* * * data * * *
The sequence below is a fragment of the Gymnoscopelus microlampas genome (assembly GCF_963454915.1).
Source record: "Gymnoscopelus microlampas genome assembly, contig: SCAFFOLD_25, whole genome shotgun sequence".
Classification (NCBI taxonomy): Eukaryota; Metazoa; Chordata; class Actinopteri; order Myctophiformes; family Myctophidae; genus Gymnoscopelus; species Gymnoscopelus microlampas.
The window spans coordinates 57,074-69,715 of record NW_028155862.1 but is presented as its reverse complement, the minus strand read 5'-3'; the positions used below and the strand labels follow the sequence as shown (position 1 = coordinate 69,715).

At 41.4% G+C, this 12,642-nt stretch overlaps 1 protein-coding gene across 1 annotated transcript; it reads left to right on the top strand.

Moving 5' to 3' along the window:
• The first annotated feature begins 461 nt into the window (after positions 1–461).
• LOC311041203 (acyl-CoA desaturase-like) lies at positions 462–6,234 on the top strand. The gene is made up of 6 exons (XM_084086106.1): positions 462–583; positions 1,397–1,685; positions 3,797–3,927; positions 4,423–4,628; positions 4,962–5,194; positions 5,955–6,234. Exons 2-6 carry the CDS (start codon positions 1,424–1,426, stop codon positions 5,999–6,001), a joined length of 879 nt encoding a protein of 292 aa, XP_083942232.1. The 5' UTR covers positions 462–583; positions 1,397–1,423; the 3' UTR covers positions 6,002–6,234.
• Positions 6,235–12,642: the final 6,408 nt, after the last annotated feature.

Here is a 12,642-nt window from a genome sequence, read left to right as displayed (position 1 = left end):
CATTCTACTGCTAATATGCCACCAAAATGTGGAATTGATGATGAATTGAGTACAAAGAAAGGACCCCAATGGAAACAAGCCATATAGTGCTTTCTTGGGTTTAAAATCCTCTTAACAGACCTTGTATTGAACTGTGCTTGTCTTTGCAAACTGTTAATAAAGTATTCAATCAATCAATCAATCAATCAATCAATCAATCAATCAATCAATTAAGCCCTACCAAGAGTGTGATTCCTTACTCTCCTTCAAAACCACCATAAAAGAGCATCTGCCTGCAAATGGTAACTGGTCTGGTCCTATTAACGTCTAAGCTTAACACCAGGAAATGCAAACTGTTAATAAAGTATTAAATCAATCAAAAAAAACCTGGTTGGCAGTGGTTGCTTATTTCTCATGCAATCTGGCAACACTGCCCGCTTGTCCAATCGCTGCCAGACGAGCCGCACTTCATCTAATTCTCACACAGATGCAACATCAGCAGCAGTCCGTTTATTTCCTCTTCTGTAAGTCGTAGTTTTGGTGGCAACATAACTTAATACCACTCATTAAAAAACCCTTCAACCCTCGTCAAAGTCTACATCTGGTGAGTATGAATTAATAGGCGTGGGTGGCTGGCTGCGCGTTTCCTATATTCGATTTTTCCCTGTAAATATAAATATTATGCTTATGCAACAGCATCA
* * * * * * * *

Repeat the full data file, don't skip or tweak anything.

The sequence below is a fragment of the Gymnoscopelus microlampas genome (assembly GCF_963454915.1).
Source record: "Gymnoscopelus microlampas genome assembly, contig: SCAFFOLD_25, whole genome shotgun sequence".
Classification (NCBI taxonomy): Eukaryota; Metazoa; Chordata; class Actinopteri; order Myctophiformes; family Myctophidae; genus Gymnoscopelus; species Gymnoscopelus microlampas.
The window spans coordinates 57,074-69,715 of record NW_028155862.1 but is presented as its reverse complement, the minus strand read 5'-3'; the positions used below and the strand labels follow the sequence as shown (position 1 = coordinate 69,715).

At 41.4% G+C, this 12,642-nt stretch overlaps 1 protein-coding gene across 1 annotated transcript; it reads left to right on the top strand.

Moving 5' to 3' along the window:
• The first annotated feature begins 461 nt into the window (after positions 1–461).
• LOC311041203 (acyl-CoA desaturase-like) lies at positions 462–6,234 on the top strand. The gene is made up of 6 exons (XM_084086106.1): positions 462–583; positions 1,397–1,685; positions 3,797–3,927; positions 4,423–4,628; positions 4,962–5,194; positions 5,955–6,234. Exons 2-6 carry the CDS (start codon positions 1,424–1,426, stop codon positions 5,999–6,001), a joined length of 879 nt encoding a protein of 292 aa, XP_083942232.1. The 5' UTR covers positions 462–583; positions 1,397–1,423; the 3' UTR covers positions 6,002–6,234.
• Positions 6,235–12,642: the final 6,408 nt, after the last annotated feature.

Here is a 12,642-nt window from a genome sequence, read left to right as displayed (position 1 = left end):
CATTCTACTGCTAATATGCCACCAAAATGTGGAATTGATGATGAATTGAGTACAAAGAAAGGACCCCAATGGAAACAAGCCATATAGTGCTTTCTTGGGTTTAAAATCCTCTTAACAGACCTTGTATTGAACTGTGCTTGTCTTTGCAAACTGTTAATAAAGTATTCAATCAATCAATCAATCAATCAATCAATCAATCAATCAATCAATTAAGCCCTACCAAGAGTGTGATTCCTTACTCTCCTTCAAAACCACCATAAAAGAGCATCTGCCTGCAAATGGTAACTGGTCTGGTCCTATTAACGTCTAAGCTTAACACCAGGAAATGCAAACTGTTAATAAAGTATTAAATCAATCAAAAAAAACCTGGTTGGCAGTGGTTGCTTATTTCTCATGCAATCTGGCAACACTGCCCGCTTGTCCAATCGCTGCCAGACGAGCCGCACTTCATCTAATTCTCACACAGATGCAACATCAGCAGCAGTCCGTTTATTTCCTCTTCTGTAAGTCGTAGTTTTGGTGGCAACATAACTTAATACCACTCATTAAAAAACCCTTCAACCCTCGTCAAAGTCTACATCTGGTGAGTATGAATTAATAGGCGTGGGTGGCTGGCTGCGCGTTTCCTATATTCGATTTTTCCCTGTAAATATAAATATTATGCTTATGCAACAGCATCA